# LaTeX Math in Office

For a while now it’s been possible to switch Word’s math input mode from UnicodeMath to LaTeX. We didn’t advertise this highly requested feature since it needed more work. I wrote the original conversion routines back in Fall, 2007 and used them in preparing PowerPoint physics presentations since they’re handy for copying equations from Wikipedia articles. But we’ve been involved in many other things which delayed the necessary testing for a shipping product. Next month you’ll be able to use LaTeX math in Office 365 math zones. Word has a new math ribbon with an explicit LaTeX option as shown in the article Linear format equations using UnicodeMath and LaTeX in Word. Here’s an image of the left corner of the Word math ribbon showing LaTeX as the current input format

Formula autobuildup is disabled for LaTeX in Word since it needs some more work. Word adds two new hot keys 1) to build up (ctrl+=) a math zone and 2) to build down (shift+ctrl+=). The hot key alt+= inserts a math zone (or removes one).

## LaTeX in PowerPoint and OneNote

Currently, it’s trickier to enable LaTeX in OneNote and PowerPoint since you need to define a new math autocorrect control word to change the input mode. Type alt+= to enter a math zone and on the math ribbon click on the lower right corner of the Tools section. This brings up the Equation Options dialog. Click on Math Autocorrect and in the Replace text box type \TeX and in the With text box type 24C9 alt+x to enter Ⓣ. From then on you can type \TeX<space> in a math zone to switch the input format from UnicodeMath to LaTeX in OneNote and PowerPoint. If you want, you can define \LF as 24C1 alt+x to enter Ⓛ. This control word switches back to UnicodeMath, which we used to call the Linear Format. Note that formula autobuildup is not disabled by default in PowerPoint and OneNote, so you can see how you like it.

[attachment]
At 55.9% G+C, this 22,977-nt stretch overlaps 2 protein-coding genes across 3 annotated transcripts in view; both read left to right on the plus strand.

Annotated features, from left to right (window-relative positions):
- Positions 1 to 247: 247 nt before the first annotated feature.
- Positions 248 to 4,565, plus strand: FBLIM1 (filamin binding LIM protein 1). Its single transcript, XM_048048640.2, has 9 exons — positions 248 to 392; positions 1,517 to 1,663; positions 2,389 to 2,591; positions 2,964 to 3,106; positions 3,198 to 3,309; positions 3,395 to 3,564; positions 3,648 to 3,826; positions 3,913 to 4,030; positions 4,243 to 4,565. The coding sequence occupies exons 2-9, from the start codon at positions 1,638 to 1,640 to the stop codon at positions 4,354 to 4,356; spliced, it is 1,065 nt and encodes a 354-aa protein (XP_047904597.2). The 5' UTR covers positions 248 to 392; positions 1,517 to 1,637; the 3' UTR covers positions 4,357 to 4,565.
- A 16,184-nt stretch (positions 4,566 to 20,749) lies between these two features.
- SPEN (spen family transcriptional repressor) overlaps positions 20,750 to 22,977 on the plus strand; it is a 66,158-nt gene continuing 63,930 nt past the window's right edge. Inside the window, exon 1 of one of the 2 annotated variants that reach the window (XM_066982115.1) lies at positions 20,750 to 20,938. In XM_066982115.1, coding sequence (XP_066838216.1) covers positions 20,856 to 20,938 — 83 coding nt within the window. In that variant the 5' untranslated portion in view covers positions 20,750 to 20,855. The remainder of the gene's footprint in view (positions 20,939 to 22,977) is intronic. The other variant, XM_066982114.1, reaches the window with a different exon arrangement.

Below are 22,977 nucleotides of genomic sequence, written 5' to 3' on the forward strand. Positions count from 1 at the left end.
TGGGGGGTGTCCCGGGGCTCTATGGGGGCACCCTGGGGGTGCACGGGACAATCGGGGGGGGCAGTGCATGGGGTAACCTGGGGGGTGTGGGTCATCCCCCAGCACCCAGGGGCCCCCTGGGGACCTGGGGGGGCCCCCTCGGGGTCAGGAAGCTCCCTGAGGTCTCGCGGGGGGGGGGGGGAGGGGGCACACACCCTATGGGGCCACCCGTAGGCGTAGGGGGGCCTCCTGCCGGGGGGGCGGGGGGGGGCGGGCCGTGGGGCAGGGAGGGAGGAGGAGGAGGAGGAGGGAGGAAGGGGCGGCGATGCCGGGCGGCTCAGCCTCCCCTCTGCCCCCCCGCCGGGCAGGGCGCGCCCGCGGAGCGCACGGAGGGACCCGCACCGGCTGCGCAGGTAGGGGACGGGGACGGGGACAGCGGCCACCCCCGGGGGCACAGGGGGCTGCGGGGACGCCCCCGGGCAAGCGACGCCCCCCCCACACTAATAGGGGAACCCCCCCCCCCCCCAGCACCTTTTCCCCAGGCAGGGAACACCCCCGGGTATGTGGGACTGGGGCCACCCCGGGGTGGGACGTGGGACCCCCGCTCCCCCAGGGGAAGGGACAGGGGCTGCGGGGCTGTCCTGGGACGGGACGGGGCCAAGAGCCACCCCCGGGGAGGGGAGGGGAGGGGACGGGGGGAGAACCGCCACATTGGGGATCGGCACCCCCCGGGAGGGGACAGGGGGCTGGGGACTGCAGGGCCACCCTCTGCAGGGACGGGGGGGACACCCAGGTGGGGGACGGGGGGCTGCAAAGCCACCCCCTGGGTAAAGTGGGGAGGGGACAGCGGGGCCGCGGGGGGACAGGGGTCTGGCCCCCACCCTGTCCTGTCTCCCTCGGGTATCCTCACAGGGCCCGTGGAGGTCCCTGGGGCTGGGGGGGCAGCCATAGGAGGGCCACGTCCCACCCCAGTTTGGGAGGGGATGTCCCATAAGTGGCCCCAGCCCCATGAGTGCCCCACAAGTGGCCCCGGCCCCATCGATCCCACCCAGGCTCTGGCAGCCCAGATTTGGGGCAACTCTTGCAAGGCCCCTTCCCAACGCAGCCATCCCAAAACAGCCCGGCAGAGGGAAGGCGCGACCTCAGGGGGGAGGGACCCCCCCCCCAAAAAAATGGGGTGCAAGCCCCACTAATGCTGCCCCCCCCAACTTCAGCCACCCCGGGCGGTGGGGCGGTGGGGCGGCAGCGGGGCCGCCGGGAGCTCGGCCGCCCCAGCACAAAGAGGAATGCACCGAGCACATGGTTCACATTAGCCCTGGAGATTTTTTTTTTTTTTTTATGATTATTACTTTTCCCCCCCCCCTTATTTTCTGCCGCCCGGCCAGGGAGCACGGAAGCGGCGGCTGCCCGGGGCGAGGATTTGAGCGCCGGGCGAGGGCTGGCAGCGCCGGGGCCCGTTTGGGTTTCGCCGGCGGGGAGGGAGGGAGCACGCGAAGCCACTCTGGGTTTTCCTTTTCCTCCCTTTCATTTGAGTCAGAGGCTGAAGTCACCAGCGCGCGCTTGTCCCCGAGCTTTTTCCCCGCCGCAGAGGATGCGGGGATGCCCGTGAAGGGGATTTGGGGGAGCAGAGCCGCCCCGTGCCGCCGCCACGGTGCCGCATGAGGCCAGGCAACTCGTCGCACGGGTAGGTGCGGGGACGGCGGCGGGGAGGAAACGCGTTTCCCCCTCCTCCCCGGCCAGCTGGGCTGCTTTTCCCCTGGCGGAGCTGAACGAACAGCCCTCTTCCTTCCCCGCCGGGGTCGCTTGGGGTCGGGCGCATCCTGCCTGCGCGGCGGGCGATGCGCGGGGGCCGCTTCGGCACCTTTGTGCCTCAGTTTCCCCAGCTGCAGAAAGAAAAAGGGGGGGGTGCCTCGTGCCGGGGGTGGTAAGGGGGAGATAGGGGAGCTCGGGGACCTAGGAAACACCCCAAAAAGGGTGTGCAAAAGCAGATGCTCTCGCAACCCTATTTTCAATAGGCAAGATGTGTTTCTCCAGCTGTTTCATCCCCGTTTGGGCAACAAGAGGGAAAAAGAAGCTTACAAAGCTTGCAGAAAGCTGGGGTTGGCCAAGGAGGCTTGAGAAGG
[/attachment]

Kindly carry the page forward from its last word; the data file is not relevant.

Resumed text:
## Math Autocorrect

Note that the math autocorrect control word \integral enters the mode-locking equation

by building up the UnicodeMath text

1/2π ∫_0^2π▒ⅆθ/(a+b sin θ)=1/√(a^2-b^2)

This won’t build up correctly if LaTeX input is enabled. For PowerPoint and OneNote, you can define your own math-autocorrect control words using LaTeX notation which will build up correctly when LaTeX is enabled. In LaTeX the mode-locking equation is given by

\frac{1}{2\pi}\int_{0}^{2\pi}\frac{d\theta}{a+b\sin{\theta}}=\frac{1}{\sqrt{a^2-b^2}}.

It might be tempting to auto-switch to UnicodeMath build-up if a control-word inserts text with Unicode characters above the ASCII range. But people will probably switch to XeTeX or some other Unicode enabled TeX dialect for which this simple heuristic wouldn’t apply. In fact, Unicode TeX builds up correctly in Office math apps. For example, you can build up

\frac1{2π}∫_0^{2π}\frac{dθ}{a+b\sin{θ}}=\frac1{√{a^2-b^2}}

which is easier to read than the pure ASCII version above. You can insert many Unicode characters from the galleries in the math ribbon.

## Control Words

The LaTeX option supports all TeX control words appearing in Appendix B of the UnicodeMath spec. That includes many math operators, Greek letters, and various other symbols. The verbose LaTeX notations like \begin{equation} and \begin{matrix} aren’t supported, but the more concise TeX notations are supported, such as \matrix{…} and \pmatrix{…}. Fractions can be entered in the LaTeX form \frac{…}{…} or in the TeX form {…\over…}. \displaymath is implied if the math zone fills the hard/soft paragraph and currently it can’t be turned on in inline math zones. Unicode math alphanumerics can be entered using control words like \mathbf{}. As for UnicodeMath, you can toggle math bold and math italic using the bold and italic buttons on the Home ribbon. You can enter script, open-face (double struck), and fraktur letters with control words like \scriptX, \doubleX, and \frakturX, respectively. For example, \scriptS enters as does \mathcal{S}. The article Linear format equations using UnicodeMath and LaTeX in Word contains a list of many supported control words.

More enhancements are likely to be offered in the future. For example, it would be nice to have a Unicode LaTeX build-down option since it’s much easier to read than pure ASCII LaTeX. Also, it’d be nice to offer a formula autobuildup option in Word since it’s easier to see what you’re typing when you don’t have to wade through myriad control words. But the current facility is a big step forward for folks who know LaTeX well.